Inside the Debate Over the Future of Toppled Confederate Statues

Statues could have very different fates

Robert E. Lee statue
Crews cut the top torso off of the horse in order for the statue to be transported during the removal of the Robert E. Lee statue on Monument Avenue in Richmond, VA on September 8, 2021.
The Washington Post via Getty Im

The last few years have seen a number of monuments to individuals involved in the slave trade and the Confederacy toppled. This, in turn, prompts a question: what do you do with a toppled monument once it’s out of the public eye? Last June, Banksy proposed repurposing one such monument, a concept that would have turned a statue of a man who profited from the slave trade into a tribute to the movement that toppled the statue in question.

Now, we’re seeing that same debate occur with much greater frequency as more and more Confederate monuments fall. As many have pointed out, the movement to establish monuments to the Confederacy was the product of specific historical forces in the early 20th century — adding another troubling layer to these monuments’ history.

An expansive report at Bloomberg CityLab explores the full range of second acts for toppled memorials. The article cites three very different proposals for things to do for the monuments in question. The Los Angeles-based nonprofit LAXART plans to use some for a show scheduled for next year, where they’d be juxtaposed with the work of Black artists. Curating the show are LAXART director Hamza Walker and artist Kara Walker — herself no stranger to repurposing unsettling imagery.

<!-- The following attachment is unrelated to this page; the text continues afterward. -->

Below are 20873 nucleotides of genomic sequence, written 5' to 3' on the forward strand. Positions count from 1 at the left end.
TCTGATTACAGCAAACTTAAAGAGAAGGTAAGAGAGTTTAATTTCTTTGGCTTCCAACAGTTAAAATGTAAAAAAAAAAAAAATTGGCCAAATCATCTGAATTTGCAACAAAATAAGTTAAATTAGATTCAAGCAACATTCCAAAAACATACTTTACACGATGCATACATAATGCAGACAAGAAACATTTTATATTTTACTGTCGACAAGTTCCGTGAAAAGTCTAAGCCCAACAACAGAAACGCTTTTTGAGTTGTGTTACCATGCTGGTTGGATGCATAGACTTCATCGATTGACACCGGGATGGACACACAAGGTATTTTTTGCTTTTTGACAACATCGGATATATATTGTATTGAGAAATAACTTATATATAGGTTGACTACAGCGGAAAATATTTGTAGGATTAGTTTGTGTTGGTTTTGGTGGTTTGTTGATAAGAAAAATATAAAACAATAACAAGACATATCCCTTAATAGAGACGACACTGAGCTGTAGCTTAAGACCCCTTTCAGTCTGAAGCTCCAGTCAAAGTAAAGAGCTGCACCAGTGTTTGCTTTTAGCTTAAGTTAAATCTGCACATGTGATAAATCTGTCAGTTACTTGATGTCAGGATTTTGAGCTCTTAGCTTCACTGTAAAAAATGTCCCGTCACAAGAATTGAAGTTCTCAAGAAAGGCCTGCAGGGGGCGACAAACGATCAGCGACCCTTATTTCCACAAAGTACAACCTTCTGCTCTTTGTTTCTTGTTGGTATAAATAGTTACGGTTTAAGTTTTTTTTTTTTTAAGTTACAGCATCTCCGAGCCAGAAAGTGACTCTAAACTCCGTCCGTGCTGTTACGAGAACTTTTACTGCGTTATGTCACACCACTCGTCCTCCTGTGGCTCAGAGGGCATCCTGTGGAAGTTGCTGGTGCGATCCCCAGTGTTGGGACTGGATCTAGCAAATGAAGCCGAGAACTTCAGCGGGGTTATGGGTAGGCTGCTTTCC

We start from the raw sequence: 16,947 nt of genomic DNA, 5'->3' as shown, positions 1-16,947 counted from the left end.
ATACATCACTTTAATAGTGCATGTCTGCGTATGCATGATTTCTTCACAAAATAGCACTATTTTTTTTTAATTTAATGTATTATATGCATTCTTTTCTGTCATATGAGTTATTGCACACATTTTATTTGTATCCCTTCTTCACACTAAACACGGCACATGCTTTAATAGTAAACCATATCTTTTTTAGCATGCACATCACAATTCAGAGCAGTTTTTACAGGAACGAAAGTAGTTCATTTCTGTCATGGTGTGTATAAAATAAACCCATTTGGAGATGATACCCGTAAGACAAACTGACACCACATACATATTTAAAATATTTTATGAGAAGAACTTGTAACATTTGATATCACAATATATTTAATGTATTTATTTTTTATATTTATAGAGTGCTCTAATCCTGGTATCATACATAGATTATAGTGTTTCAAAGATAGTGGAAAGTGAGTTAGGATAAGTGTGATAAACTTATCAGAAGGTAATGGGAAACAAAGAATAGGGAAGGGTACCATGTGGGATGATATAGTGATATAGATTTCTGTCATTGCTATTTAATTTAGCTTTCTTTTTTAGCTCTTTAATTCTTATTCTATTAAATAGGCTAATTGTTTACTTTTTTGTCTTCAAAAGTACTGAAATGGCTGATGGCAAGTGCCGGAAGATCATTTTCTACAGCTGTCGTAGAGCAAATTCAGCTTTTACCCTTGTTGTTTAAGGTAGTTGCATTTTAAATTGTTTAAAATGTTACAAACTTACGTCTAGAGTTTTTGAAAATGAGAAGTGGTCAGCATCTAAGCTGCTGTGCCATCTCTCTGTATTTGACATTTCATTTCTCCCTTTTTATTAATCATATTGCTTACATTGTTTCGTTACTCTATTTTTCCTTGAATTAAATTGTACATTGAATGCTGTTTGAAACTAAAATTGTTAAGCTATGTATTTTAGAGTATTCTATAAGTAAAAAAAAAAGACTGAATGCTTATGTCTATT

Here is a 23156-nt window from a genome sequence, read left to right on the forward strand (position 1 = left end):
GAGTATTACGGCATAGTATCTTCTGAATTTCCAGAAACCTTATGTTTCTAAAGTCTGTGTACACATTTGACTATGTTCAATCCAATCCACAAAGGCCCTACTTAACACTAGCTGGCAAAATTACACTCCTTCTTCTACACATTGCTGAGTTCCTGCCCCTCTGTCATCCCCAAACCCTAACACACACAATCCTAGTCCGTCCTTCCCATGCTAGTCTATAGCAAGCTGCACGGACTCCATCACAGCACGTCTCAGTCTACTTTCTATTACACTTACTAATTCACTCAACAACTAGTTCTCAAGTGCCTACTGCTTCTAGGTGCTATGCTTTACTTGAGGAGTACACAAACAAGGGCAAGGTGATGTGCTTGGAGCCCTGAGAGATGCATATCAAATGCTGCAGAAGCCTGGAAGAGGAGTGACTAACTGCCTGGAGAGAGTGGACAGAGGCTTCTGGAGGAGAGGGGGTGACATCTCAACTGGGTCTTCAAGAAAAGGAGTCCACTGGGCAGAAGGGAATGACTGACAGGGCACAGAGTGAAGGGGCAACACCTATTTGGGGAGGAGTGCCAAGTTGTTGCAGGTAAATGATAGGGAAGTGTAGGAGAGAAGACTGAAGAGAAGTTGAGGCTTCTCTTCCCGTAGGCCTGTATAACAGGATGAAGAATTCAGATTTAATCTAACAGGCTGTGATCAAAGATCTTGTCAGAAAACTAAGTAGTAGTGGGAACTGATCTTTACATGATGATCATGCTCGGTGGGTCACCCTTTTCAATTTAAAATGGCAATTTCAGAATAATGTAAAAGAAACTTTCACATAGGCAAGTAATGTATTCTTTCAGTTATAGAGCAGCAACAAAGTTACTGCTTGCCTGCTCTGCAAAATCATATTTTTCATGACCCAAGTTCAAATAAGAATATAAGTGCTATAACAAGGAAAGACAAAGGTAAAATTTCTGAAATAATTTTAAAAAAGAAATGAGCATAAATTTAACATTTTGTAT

The article also notes that The Ratcliffe Foundation had sought to find a new place to put Confederate monuments on display, while the Jefferson School African American Heritage Center plans to melt down one such monument and use the raw materials for something new.

This debate isn’t confined to statues of Confederate figures, either — the activist group Decolonize This Place recently called for the contentious statue of Theodore Roosevelt slated to be moved to North Dakota to be melted down instead. It’s a discussion that’s unlikely to find an easy resolution any time soon.

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